Osteoporosis

Low bone mass and microarchitectural deterioration leading to increased fracture risk. The diagnosis may be made clinically, or on bone densitometry scanning.

Secondary endocrine causes suspected or identified

Arrange further investigation and treatment as appropriate for possible thyrotoxicosis, hyperparathyroidism, Cushing's syndrome or hypopituitarism. Premature ovarian failure and other forms of hypogonadism also require specific treatments, with testosterone continued life long in many patients, and estrogen replacement therapy continued to age 50 in most cases.

Other secondary causes identified

Anorexia and eating disorders will need long term specialist input, though treatment for osteoporosis should be discussed. Ideally, estrogen and vitamin D replacement should be considered in these patients.

Where osteoporosis is iatrogenic, review medication and steroid use if possible.

Lifestyle measures

Recommend a dietary calcium intake of 1000mg a day in all patients (except those with hyperparathyroidism in whom a normal diet should be followed).

Recommend low impact weight bearing and high intensity strength training as both have been shown to maintain bone density. Falls prevention programmes may also be suitable for some patients to reduce fracture risk.

Osteoporosis confirmed either on clinical or bone densitometry grounds

Patients with a low impact fracture, or loss of height, carry a clinical diagnosis of osteoporosis and do not require bone mineral density scanning.

A bone mineral density T score of -2.5 or below also indicates osteoporosis.

Assess individualised fracture risk and potential benefit of treatment

The decision to treat or not may be difficult and needs to be discussed with patients. A recognised tool - for example FRAX - can aid this decision.

The side effect profiles, duration and aims of treatment, and the lack of expected effects on existing symptoms, such as back pain, should also be discussed.

Start treatment

NICE recommends treatment according to a standardised diagnostic criteria and aims for maximal cost effectiveness.

SIGN also offers detailed management guidance.

Calcium and vitamin D

Start Calcium and vitamin D supplementation in all patients over 65 years.

Pharmacological strength ergocalciferol replacement should be prescribed if serum vitamin D is low (<25nmol/l) in all patients.

Serum vitamin D levels should be tested, with thyroid function and 9am testosterone at diagnosis in all patients.

First line bisphosphonates

Weekly oral generic alendronate 70mg is the usual first line treatment for post menopausal women with osteoporosis.

Patients must be given clear instructions on how best to take bisphosphonates to aid absorption and prevent oesophageal irritation: after an overnight fast, with a large glass of water, and staying upright for at least 30 minutes after taking.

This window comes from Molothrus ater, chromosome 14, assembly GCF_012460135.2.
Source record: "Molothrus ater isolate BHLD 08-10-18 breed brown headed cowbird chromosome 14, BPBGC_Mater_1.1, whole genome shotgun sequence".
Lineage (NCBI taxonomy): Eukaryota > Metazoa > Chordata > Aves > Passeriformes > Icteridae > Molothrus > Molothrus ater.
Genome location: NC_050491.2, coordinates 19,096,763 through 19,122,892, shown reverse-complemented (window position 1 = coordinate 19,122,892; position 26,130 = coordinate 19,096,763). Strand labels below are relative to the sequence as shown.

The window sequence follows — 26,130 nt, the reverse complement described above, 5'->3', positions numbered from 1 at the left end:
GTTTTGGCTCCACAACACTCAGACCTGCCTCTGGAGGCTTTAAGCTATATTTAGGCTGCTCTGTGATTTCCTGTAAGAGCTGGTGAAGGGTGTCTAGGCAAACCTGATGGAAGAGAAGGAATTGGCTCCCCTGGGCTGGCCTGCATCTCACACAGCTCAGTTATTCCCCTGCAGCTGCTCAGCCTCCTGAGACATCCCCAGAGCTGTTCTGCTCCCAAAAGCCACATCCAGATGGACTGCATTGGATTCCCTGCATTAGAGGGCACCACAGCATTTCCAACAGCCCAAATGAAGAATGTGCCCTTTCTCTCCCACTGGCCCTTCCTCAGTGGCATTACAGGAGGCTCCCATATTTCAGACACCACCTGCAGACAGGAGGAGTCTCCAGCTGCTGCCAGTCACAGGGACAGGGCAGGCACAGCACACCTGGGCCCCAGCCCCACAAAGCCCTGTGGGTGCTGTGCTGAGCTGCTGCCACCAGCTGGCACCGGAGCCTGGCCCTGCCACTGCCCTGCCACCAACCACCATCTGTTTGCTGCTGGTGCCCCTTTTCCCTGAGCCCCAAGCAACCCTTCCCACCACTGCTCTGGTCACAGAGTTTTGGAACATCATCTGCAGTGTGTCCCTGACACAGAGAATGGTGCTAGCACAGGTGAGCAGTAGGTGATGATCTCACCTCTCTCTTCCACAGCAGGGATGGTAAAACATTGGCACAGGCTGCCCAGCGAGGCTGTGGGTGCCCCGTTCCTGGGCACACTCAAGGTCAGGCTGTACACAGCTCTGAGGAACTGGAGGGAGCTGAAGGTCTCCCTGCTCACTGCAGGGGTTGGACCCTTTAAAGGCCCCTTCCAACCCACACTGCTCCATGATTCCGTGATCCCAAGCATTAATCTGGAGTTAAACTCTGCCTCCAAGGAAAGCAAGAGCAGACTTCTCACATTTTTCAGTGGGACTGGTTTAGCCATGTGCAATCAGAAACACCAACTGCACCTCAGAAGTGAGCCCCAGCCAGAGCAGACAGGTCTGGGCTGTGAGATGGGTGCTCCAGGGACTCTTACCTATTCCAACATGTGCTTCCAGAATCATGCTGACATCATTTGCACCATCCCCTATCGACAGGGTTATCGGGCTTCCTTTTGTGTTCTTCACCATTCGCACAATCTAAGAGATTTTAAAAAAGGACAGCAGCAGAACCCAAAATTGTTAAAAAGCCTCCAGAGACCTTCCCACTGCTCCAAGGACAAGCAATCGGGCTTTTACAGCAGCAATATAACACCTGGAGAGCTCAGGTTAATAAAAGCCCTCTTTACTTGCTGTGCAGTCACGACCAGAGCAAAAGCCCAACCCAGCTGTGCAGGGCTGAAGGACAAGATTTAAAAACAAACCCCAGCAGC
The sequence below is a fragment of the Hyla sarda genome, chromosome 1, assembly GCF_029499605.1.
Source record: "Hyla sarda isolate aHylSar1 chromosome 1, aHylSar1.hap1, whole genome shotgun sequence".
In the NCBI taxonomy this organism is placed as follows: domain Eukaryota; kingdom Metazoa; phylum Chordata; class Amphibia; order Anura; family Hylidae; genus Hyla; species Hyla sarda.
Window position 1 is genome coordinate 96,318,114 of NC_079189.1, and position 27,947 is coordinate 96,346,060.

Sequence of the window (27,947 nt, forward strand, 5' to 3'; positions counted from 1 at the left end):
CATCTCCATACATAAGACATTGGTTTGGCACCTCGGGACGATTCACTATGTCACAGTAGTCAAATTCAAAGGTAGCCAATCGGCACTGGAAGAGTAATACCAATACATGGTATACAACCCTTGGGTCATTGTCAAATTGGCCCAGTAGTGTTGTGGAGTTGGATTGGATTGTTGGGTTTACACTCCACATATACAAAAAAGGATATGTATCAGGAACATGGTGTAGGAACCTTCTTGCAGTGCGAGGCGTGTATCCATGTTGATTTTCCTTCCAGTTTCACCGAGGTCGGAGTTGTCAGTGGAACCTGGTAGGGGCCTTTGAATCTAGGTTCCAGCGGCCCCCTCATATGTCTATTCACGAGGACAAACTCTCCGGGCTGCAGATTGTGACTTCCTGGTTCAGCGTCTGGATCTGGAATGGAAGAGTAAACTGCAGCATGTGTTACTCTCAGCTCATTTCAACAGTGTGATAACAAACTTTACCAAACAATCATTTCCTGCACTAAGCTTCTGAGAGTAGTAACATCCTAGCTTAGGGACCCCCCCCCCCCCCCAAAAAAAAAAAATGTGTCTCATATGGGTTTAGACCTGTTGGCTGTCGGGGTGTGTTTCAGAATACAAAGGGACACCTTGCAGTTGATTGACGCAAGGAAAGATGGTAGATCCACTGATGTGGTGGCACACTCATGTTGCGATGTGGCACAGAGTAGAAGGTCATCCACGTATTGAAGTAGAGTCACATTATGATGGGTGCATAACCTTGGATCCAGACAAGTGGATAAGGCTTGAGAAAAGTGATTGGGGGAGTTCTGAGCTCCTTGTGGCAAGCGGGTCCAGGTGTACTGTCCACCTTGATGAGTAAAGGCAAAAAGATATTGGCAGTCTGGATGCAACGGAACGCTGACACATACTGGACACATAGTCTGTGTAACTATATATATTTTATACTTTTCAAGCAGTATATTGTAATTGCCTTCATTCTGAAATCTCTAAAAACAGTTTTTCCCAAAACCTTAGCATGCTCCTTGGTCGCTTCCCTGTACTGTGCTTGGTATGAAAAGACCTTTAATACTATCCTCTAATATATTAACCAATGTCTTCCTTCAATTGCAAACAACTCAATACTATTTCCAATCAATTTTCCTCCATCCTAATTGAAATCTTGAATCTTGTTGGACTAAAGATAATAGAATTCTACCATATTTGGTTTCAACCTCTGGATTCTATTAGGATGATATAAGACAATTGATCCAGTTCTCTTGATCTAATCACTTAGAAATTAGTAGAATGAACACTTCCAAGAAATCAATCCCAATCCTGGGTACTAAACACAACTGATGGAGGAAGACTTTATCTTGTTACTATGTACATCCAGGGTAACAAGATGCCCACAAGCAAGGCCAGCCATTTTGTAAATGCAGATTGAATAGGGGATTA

Patients can usually be discharged at this stage, with a recommendation of treatment duration. It is no longer considered worthwhile to routinely repeat bone densitometry scanning after two years treatment.

Second line bisphosphonates

Switch to an alternative bisphosphonate if the patient cannot tolerate weekly oral treatment, or has a deterioration in their condition - they sustain a further fracture, or have a documented fall in bone mineral density - during treatment.

Monthly oral ibandronate, three monthly intravenous ibandronate, or annual intravenous zolendronic acid are usually well tolerated.

Consider alternative treatments

If the patient cannot tolerate any bisphosphonate, or clinically deteriorates despite these treatments, second line medications may be considered.

Selected estrogen receptor modulator: raloxifene

This is suitable for post menopausal women, to reduce vertebral fracture risk, though should be avoided in those with liver disease, or an elevated risk or previous history of thromboembolic disease.

Calcitonin

Intranasal calcitonin has also been shown to reduce vertebral fracture risk, though is not widely used.

Strontium ranelate

This is also suitable for post menopausal women or for men, though it is sometimes poorly tolerated causing diarrhoea and nausea in some patients.

Synthetic parathyroid hormone analogue teriparatide

This may be considered in severe and non responding cases, though is expensive and requires subcutaneous administration.

Follow up

Patients with osteoporosis can usually be managed long term by their general practitioner.

Optimal treatment duration remains unclear, though is generally assumed to be long term.

It is no longer considered necessary to repeat bone densitometry studies routinely.

Further treatment changes will be necessary if the patient’s clinical condition changes, in which case re-referral and/or repeat imaging may be considered, or the treatment may be changed on purely clinical grounds.